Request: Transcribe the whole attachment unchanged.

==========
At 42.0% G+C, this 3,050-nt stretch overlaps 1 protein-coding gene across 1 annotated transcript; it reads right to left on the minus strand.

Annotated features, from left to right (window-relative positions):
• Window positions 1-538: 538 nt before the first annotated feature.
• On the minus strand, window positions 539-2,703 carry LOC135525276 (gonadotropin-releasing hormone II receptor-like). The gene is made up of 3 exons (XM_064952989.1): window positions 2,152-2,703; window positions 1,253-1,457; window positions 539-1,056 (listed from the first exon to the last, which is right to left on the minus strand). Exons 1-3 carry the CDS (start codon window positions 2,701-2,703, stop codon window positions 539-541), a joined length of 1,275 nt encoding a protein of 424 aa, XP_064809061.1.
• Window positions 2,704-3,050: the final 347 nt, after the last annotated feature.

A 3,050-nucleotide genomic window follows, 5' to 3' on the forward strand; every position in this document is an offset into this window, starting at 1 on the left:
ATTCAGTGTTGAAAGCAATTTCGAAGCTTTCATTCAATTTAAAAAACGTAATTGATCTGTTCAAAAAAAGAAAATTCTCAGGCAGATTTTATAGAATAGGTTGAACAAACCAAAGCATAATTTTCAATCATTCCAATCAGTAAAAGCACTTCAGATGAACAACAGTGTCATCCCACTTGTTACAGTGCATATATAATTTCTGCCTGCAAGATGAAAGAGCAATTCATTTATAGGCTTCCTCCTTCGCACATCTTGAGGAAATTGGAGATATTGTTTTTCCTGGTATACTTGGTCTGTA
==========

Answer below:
At 42.0% G+C, this 3,050-nt stretch overlaps 1 protein-coding gene across 1 annotated transcript; it reads right to left on the minus strand.

Annotated features, from left to right (window-relative positions):
• Window positions 1-538: 538 nt before the first annotated feature.
• On the minus strand, window positions 539-2,703 carry LOC135525276 (gonadotropin-releasing hormone II receptor-like). The gene is made up of 3 exons (XM_064952989.1): window positions 2,152-2,703; window positions 1,253-1,457; window positions 539-1,056 (listed from the first exon to the last, which is right to left on the minus strand). Exons 1-3 carry the CDS (start codon window positions 2,701-2,703, stop codon window positions 539-541), a joined length of 1,275 nt encoding a protein of 424 aa, XP_064809061.1.
• Window positions 2,704-3,050: the final 347 nt, after the last annotated feature.

A 3,050-nucleotide genomic window follows, 5' to 3' on the forward strand; every position in this document is an offset into this window, starting at 1 on the left:
ATTCAGTGTTGAAAGCAATTTCGAAGCTTTCATTCAATTTAAAAAACGTAATTGATCTGTTCAAAAAAAGAAAATTCTCAGGCAGATTTTATAGAATAGGTTGAACAAACCAAAGCATAATTTTCAATCATTCCAATCAGTAAAAGCACTTCAGATGAACAACAGTGTCATCCCACTTGTTACAGTGCATATATAATTTCTGCCTGCAAGATGAAAGAGCAATTCATTTATAGGCTTCCTCCTTCGCACATCTTGAGGAAATTGGAGATATTGTTTTTCCTGGTATACTTGGTCTGTA